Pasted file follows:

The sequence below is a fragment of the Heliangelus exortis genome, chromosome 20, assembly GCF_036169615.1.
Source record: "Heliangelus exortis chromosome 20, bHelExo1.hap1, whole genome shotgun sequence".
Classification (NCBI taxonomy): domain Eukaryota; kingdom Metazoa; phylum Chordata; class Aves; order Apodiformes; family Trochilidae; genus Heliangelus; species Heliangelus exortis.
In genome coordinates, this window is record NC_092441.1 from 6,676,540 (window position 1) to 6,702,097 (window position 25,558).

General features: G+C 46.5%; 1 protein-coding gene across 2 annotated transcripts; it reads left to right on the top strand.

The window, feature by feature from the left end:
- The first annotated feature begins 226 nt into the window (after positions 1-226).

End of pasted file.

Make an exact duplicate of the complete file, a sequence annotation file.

The sequence below is a fragment of the Heliangelus exortis genome, chromosome 20, assembly GCF_036169615.1.
Source record: "Heliangelus exortis chromosome 20, bHelExo1.hap1, whole genome shotgun sequence".
Classification (NCBI taxonomy): domain Eukaryota; kingdom Metazoa; phylum Chordata; class Aves; order Apodiformes; family Trochilidae; genus Heliangelus; species Heliangelus exortis.
In genome coordinates, this window is record NC_092441.1 from 6,676,540 (window position 1) to 6,702,097 (window position 25,558).

General features: G+C 46.5%; 1 protein-coding gene across 2 annotated transcripts; it reads left to right on the top strand.

The window, feature by feature from the left end:
- The first annotated feature begins 226 nt into the window (after positions 1-226).